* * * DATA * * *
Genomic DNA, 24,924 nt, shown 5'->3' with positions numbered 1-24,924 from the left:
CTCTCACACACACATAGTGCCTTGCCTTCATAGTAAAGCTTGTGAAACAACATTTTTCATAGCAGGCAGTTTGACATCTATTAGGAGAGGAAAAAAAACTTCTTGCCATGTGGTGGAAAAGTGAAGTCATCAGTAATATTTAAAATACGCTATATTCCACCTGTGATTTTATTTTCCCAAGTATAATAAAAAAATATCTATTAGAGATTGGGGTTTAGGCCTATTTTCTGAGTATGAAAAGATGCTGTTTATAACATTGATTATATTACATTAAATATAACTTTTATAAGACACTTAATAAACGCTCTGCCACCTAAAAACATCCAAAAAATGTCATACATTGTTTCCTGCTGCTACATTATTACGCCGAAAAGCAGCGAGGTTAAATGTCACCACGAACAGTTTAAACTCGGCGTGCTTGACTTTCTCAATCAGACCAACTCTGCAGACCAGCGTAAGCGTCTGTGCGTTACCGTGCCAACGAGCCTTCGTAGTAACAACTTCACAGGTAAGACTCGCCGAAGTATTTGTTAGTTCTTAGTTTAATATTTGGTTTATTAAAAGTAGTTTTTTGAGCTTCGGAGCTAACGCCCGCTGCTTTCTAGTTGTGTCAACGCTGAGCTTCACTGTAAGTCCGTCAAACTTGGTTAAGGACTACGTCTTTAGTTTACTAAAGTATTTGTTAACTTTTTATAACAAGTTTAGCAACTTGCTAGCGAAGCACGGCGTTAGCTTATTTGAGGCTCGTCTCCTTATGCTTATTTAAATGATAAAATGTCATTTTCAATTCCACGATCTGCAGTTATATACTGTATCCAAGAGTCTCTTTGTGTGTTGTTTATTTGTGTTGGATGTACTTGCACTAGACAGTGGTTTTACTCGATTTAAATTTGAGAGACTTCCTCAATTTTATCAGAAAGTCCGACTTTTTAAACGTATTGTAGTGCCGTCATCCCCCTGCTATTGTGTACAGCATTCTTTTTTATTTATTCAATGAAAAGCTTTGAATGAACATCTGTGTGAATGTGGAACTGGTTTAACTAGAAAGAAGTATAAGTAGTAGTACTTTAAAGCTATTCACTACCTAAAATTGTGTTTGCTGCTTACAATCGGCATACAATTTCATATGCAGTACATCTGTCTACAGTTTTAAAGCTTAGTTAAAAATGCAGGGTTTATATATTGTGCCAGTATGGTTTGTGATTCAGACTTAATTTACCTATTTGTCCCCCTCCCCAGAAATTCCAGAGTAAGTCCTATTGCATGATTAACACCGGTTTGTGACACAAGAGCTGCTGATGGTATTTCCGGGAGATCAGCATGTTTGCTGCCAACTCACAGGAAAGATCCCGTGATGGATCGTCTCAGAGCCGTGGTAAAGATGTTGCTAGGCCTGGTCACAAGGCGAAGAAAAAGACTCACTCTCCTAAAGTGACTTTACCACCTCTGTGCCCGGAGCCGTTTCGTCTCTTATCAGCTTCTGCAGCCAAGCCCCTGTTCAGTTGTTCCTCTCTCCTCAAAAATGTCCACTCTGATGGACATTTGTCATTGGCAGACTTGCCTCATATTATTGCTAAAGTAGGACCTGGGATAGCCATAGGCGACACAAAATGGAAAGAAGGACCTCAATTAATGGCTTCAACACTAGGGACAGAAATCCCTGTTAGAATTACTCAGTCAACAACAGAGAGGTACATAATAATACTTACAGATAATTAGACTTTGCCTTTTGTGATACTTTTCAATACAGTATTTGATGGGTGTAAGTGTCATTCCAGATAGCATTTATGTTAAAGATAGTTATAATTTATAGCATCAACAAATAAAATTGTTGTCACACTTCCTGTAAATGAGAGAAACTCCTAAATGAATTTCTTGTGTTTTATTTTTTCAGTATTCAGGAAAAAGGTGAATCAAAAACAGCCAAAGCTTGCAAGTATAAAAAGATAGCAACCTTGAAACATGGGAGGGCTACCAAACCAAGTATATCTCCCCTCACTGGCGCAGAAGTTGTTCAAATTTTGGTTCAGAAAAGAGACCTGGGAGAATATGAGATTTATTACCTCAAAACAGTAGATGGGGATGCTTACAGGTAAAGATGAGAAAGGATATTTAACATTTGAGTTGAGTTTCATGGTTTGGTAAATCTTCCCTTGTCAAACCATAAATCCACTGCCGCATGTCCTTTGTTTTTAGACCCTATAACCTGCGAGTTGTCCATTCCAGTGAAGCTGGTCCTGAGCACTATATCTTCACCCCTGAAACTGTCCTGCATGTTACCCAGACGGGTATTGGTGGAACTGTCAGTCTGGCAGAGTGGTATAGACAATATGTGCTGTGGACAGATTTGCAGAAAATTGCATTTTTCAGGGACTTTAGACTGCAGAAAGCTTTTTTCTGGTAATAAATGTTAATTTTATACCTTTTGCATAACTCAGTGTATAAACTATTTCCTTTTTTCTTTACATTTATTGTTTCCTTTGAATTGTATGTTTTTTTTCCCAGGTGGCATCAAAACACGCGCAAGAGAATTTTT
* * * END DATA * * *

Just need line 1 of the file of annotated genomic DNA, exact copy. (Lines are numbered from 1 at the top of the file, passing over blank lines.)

Genomic DNA, 24,924 nt, shown 5'->3' with positions numbered 1-24,924 from the left: